23 January 2012

How To Handle VOC Issues — Lessons from Japan crisis: Anticipating Improbables with Irreversible Consequences

This is a QFDI newsletter from April 2011, discussing the danger of using ordinal scale math in FMEA, namely for computing risk priority number (RPN) for assessing black swan events. The topic is too important that we thought to share it again for those who missed it.


"The role of Quality in Fukushima nuclear crisis"

1. Centralized consensus vs. triage leadership in disaster preparedness and decision making.

One of the tenets of quality management is "Plan-Do-Check-Act." We find that when the planning has been done properly and consensus built among constituents, most processes will fulfill requirements, and the Check-Act serves to fine tune the process. In Japan, this consensus building is called "ne-mawashi" or going around the roots of a tree before transplanting it to make sure everything is ok.

While TQM experts praise consensus as good for planning, there is a downside that Dr. Deming warned about in chapter 6 of his book The New Economics. That is — "with shared responsibility, no one is responsible." Thus, ne-mawashi can lead to finger pointing and blame instead of collaboration, as well as increased murkiness in accountability and delay in critical actions.

2. This raises these quality questions:

(a) In a disaster, do we go back to Plan or do we go directly to Do-Check-Act (sometimes called Do-Redo) at the local level?

'Planning' may require subject matter experts who may not be optimally located since the exact location of the disaster may be unknown until after it occurs, and time which may be limited by threat to life or subsequent failures in other systems.

Also, in terms of 'planning' resources, are the same resources being competed for various emergency operations (such as fire, police, medical), or should different resources be planned? From a time perspective, should the priority be given to allocating the resources to take care of those who are still alive and need immediate assistance, or should the resources be expedited first to cooling nuclear fuel to address the medium term risk to the life and livelihood of survivors?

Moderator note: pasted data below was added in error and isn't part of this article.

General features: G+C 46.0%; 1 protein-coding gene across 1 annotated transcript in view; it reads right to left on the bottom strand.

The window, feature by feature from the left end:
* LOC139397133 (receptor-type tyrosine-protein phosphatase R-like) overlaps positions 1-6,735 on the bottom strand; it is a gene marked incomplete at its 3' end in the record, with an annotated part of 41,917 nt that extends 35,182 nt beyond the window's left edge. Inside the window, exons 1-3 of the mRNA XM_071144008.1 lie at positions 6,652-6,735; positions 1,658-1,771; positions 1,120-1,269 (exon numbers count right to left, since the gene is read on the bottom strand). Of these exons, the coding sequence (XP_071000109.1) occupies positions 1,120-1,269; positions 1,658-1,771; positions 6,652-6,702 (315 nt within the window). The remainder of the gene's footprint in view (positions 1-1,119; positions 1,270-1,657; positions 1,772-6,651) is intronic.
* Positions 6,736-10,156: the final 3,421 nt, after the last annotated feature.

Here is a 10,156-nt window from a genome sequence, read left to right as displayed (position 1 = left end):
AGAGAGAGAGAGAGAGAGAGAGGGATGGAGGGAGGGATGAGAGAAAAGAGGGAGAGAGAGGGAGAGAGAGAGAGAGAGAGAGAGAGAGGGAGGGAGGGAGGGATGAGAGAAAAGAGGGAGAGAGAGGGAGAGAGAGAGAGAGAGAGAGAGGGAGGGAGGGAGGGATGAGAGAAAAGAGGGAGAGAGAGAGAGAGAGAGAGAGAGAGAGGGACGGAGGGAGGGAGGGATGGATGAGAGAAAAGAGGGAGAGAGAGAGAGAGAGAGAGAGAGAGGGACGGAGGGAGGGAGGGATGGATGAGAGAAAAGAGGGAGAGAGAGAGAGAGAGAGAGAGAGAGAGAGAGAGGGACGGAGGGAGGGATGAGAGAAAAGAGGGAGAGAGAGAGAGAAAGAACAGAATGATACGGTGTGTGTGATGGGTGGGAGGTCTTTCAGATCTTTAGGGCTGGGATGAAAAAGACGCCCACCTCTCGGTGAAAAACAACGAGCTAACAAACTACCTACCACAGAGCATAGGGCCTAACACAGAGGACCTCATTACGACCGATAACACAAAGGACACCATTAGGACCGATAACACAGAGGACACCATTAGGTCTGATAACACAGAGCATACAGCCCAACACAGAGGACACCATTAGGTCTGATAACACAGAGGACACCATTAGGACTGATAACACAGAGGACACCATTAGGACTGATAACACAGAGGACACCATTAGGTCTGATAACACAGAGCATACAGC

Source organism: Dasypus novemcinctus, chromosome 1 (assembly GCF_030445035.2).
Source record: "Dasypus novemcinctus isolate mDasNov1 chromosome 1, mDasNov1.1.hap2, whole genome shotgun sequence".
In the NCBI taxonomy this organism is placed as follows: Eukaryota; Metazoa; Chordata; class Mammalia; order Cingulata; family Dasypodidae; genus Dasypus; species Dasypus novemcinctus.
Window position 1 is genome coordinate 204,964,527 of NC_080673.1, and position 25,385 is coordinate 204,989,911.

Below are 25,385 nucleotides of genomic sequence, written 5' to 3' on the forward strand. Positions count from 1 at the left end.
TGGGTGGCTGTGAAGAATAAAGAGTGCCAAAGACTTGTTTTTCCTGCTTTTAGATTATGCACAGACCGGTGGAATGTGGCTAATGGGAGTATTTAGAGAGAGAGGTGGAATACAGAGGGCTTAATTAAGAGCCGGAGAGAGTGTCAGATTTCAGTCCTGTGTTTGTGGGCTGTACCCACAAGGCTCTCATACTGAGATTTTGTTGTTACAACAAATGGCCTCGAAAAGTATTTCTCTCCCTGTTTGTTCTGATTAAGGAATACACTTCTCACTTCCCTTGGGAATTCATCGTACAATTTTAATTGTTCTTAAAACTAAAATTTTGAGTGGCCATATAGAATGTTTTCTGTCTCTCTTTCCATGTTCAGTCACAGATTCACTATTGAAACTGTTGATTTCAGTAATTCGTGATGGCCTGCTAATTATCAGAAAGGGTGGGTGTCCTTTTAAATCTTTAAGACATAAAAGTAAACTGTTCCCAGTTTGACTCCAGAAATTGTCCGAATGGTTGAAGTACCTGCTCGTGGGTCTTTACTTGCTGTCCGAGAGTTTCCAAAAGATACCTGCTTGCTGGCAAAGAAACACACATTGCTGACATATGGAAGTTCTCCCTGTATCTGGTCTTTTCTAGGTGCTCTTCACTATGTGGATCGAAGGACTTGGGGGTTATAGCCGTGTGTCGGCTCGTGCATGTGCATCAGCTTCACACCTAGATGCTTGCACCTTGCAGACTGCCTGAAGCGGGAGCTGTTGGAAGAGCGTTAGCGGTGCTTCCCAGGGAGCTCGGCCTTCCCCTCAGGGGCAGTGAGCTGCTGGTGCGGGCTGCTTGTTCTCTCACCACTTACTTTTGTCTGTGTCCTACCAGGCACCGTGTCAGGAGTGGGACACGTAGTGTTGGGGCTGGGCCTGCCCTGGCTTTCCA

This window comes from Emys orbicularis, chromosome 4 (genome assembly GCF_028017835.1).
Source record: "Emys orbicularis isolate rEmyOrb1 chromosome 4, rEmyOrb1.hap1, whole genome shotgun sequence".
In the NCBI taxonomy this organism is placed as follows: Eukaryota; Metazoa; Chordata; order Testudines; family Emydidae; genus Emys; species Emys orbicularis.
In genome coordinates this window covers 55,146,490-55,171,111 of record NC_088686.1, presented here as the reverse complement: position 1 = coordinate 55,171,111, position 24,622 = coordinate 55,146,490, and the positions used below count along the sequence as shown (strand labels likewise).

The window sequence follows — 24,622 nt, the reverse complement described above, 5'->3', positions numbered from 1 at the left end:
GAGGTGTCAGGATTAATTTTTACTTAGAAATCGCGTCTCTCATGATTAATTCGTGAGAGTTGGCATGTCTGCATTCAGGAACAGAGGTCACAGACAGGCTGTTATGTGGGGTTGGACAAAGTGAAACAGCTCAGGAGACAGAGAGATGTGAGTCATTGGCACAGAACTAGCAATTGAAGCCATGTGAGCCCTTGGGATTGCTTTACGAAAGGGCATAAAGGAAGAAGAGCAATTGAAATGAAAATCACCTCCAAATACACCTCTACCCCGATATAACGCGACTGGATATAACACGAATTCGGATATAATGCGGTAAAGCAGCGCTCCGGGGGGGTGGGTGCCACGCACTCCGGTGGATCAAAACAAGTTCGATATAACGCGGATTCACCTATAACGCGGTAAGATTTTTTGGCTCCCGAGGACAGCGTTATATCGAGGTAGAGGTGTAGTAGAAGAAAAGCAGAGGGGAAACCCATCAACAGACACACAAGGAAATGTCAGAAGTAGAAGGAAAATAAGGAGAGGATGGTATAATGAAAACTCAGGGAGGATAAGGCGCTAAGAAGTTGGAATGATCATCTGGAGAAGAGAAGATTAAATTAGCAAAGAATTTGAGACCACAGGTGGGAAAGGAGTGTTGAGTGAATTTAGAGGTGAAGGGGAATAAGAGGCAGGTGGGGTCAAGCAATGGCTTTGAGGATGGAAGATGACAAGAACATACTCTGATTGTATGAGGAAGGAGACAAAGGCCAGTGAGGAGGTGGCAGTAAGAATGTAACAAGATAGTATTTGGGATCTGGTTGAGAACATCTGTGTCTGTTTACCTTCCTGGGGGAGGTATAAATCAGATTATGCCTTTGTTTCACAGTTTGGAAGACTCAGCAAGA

In the case of Japan, were certain needs more urgent than others? Such as the need to verify the emergency level vs. the need to issue a quick evacuation order; the need to determine resources for disaster relief vs. the need to add resources to prevent a nuclear event, etc. And how should those priorities be made, by whom, and when? Should such priorities have changed the way the leaders approach the 'planning,' 'doing,' and 'checking'?

(b) In disaster preparedness, how has the extent of the disaster be predicted?

If the disaster falls within the predicted parameters, the planned response may be sufficient. If the disaster rises to unanticipated levels, however, as is the case in Japan, the response plan can easily become insufficient.

"Beyond expectation" was how virtually everyone — from Tokyo Electric Power Company (the operator of Fukushima power plant) to the government nuclear power regulators and safety commission— described the March 11 earthquake and tsunami in Tohoku region, although retrospective review of historic data begins to hint otherwise.

The probability of a nuclear fatality was set in 2003 by the Japanese Nuclear Commission (JNC) to not exceed 1 × 10-6 per year or about 1 in a million years. On the Japanese nuclear event, Nassim Nicholas Taleb, author of The Black Swan, cautions, that model error causes underestimation of small probabilities and their contribution (see his web site). This highly improbable event with massive consequences is what Taleb calls a "Black Swan."

(c) Is standard FMEA practice adequate for for a Black Swan event?

In FMEA (Failure Modes and Effects Analysis) we try to account for this Black Swan by looking at not only frequency of occurrence, but also impact and detection. Assuming JNC's probability estimate for a nuclear fatality of 1 × 10-6, the likelihood of a M9.0 earthquake at less than 1 per 100 years or 1 × 10-2 (worst case prediction), and the likelihood of a 20 meter tsunami at less than 1 per 100 years or 1 × 10-2 (worst case prediction), the probability of all three occurring simultaneously would be 1 × 10-10, or 1 in 10,000,000,000 (one in ten billion).

In Design FMEA, we might calculate a risk priority number (RPN) for such an event as:
  • Severity of Impact: Hazardous - without warning. Ranking 10 out of 10 (scale maximum)
  • Frequency of Occurrence: Remote - failure is unlikely (<1 in 1,500,000). Ranking 1 out of 10